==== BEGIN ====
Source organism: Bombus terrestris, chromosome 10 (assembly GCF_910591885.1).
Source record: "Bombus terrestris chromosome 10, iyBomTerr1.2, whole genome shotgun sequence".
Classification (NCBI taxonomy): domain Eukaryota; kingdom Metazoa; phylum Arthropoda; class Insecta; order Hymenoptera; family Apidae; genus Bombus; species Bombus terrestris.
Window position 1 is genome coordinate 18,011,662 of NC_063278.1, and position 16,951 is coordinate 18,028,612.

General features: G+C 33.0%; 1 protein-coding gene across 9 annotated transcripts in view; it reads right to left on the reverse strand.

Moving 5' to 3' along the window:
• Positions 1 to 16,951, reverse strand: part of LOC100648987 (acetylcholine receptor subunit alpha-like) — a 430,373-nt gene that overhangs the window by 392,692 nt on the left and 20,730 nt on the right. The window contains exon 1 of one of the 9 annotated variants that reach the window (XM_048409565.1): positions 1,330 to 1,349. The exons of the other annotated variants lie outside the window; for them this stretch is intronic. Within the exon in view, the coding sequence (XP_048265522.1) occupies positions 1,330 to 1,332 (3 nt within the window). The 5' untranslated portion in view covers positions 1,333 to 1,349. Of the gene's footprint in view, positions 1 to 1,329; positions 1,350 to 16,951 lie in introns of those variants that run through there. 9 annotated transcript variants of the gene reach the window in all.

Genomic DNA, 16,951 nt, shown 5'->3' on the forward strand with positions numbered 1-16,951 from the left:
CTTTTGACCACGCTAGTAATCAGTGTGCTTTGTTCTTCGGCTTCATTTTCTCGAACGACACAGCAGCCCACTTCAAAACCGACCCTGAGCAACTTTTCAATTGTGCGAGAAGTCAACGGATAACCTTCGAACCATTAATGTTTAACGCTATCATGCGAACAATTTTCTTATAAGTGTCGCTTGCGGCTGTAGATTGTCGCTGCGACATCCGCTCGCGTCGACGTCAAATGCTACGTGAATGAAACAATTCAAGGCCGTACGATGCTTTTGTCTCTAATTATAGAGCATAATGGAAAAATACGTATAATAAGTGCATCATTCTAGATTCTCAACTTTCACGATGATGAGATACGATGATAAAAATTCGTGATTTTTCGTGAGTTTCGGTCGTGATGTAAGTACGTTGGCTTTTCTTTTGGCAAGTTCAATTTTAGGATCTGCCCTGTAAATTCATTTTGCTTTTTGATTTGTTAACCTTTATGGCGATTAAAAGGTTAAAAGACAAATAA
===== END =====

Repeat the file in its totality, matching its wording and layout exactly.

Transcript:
Source organism: Bombus terrestris, chromosome 10 (assembly GCF_910591885.1).
Source record: "Bombus terrestris chromosome 10, iyBomTerr1.2, whole genome shotgun sequence".
Classification (NCBI taxonomy): domain Eukaryota; kingdom Metazoa; phylum Arthropoda; class Insecta; order Hymenoptera; family Apidae; genus Bombus; species Bombus terrestris.
Window position 1 is genome coordinate 18,011,662 of NC_063278.1, and position 16,951 is coordinate 18,028,612.

General features: G+C 33.0%; 1 protein-coding gene across 9 annotated transcripts in view; it reads right to left on the reverse strand.

Moving 5' to 3' along the window:
• Positions 1 to 16,951, reverse strand: part of LOC100648987 (acetylcholine receptor subunit alpha-like) — a 430,373-nt gene that overhangs the window by 392,692 nt on the left and 20,730 nt on the right. The window contains exon 1 of one of the 9 annotated variants that reach the window (XM_048409565.1): positions 1,330 to 1,349. The exons of the other annotated variants lie outside the window; for them this stretch is intronic. Within the exon in view, the coding sequence (XP_048265522.1) occupies positions 1,330 to 1,332 (3 nt within the window). The 5' untranslated portion in view covers positions 1,333 to 1,349. Of the gene's footprint in view, positions 1 to 1,329; positions 1,350 to 16,951 lie in introns of those variants that run through there. 9 annotated transcript variants of the gene reach the window in all.

Genomic DNA, 16,951 nt, shown 5'->3' on the forward strand with positions numbered 1-16,951 from the left:
CTTTTGACCACGCTAGTAATCAGTGTGCTTTGTTCTTCGGCTTCATTTTCTCGAACGACACAGCAGCCCACTTCAAAACCGACCCTGAGCAACTTTTCAATTGTGCGAGAAGTCAACGGATAACCTTCGAACCATTAATGTTTAACGCTATCATGCGAACAATTTTCTTATAAGTGTCGCTTGCGGCTGTAGATTGTCGCTGCGACATCCGCTCGCGTCGACGTCAAATGCTACGTGAATGAAACAATTCAAGGCCGTACGATGCTTTTGTCTCTAATTATAGAGCATAATGGAAAAATACGTATAATAAGTGCATCATTCTAGATTCTCAACTTTCACGATGATGAGATACGATGATAAAAATTCGTGATTTTTCGTGAGTTTCGGTCGTGATGTAAGTACGTTGGCTTTTCTTTTGGCAAGTTCAATTTTAGGATCTGCCCTGTAAATTCATTTTGCTTTTTGATTTGTTAACCTTTATGGCGATTAAAAGGTTAAAAGACAAATAA